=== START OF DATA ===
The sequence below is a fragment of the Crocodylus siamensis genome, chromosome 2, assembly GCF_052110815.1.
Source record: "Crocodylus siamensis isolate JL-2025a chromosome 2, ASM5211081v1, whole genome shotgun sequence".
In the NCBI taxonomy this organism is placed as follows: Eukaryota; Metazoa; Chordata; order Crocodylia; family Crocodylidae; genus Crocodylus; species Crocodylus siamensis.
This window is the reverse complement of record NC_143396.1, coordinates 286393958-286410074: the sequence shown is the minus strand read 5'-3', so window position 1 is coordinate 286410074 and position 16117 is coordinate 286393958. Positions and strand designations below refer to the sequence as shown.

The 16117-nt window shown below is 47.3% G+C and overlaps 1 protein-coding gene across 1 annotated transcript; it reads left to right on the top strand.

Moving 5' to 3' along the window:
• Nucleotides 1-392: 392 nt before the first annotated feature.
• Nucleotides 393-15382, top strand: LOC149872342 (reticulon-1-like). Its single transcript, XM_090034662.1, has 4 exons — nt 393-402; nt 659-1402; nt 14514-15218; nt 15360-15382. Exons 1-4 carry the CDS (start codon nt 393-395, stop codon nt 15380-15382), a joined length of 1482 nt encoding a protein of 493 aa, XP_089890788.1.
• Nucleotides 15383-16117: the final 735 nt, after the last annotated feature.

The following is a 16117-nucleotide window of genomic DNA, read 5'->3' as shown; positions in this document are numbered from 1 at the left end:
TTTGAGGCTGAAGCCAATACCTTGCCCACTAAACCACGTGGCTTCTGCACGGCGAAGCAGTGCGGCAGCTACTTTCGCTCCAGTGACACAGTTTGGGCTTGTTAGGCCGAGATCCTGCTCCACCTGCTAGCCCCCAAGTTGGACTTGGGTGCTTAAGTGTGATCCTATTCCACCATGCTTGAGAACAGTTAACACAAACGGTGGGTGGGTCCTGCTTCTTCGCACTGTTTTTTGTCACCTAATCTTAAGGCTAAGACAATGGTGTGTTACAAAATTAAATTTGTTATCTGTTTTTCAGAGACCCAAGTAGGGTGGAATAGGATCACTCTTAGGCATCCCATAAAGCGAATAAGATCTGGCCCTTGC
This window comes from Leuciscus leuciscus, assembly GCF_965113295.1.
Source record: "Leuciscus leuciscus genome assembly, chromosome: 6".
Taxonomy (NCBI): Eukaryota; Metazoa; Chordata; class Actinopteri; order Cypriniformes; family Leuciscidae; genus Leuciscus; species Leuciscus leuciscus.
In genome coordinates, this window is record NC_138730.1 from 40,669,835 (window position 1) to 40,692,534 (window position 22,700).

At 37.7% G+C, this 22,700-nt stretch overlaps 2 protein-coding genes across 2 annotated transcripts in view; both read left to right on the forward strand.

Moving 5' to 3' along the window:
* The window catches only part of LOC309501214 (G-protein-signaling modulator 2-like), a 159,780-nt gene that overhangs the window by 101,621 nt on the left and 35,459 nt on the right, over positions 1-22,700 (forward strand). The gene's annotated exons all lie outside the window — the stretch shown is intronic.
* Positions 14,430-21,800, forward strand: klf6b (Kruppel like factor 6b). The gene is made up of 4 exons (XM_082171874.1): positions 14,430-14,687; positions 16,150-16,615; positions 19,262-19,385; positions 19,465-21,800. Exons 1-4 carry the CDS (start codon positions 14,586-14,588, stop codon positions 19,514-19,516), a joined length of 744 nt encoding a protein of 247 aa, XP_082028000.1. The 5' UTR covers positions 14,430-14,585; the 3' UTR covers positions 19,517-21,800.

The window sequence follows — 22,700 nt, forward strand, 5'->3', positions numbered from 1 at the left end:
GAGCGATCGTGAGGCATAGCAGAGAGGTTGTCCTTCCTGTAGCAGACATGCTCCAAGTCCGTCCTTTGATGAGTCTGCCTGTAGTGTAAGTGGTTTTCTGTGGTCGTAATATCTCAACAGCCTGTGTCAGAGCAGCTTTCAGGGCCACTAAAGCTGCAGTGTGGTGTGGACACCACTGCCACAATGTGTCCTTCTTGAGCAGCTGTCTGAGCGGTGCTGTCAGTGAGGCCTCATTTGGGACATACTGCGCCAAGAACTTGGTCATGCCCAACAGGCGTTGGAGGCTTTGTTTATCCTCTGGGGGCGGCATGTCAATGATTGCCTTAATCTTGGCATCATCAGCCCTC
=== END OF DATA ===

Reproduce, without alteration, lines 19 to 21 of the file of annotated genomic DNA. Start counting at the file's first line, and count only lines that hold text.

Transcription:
* Positions 14,430-21,800, forward strand: klf6b (Kruppel like factor 6b). The gene is made up of 4 exons (XM_082171874.1): positions 14,430-14,687; positions 16,150-16,615; positions 19,262-19,385; positions 19,465-21,800. Exons 1-4 carry the CDS (start codon positions 14,586-14,588, stop codon positions 19,514-19,516), a joined length of 744 nt encoding a protein of 247 aa, XP_082028000.1. The 5' UTR covers positions 14,430-14,585; the 3' UTR covers positions 19,517-21,800.

The window sequence follows — 22,700 nt, forward strand, 5'->3', positions numbered from 1 at the left end:
GAGCGATCGTGAGGCATAGCAGAGAGGTTGTCCTTCCTGTAGCAGACATGCTCCAAGTCCGTCCTTTGATGAGTCTGCCTGTAGTGTAAGTGGTTTTCTGTGGTCGTAATATCTCAACAGCCTGTGTCAGAGCAGCTTTCAGGGCCACTAAAGCTGCAGTGTGGTGTGGACACCACTGCCACAATGTGTCCTTCTTGAGCAGCTGTCTGAGCGGTGCTGTCAGTGAGGCCTCATTTGGGACATACTGCGCCAAGAACTTGGTCATGCCCAACAGGCGTTGGAGGCTTTGTTTATCCTCTGGGGGCGGCATGTCAATGATTGCCTTAATCTTGGCATCATCAGCCCTC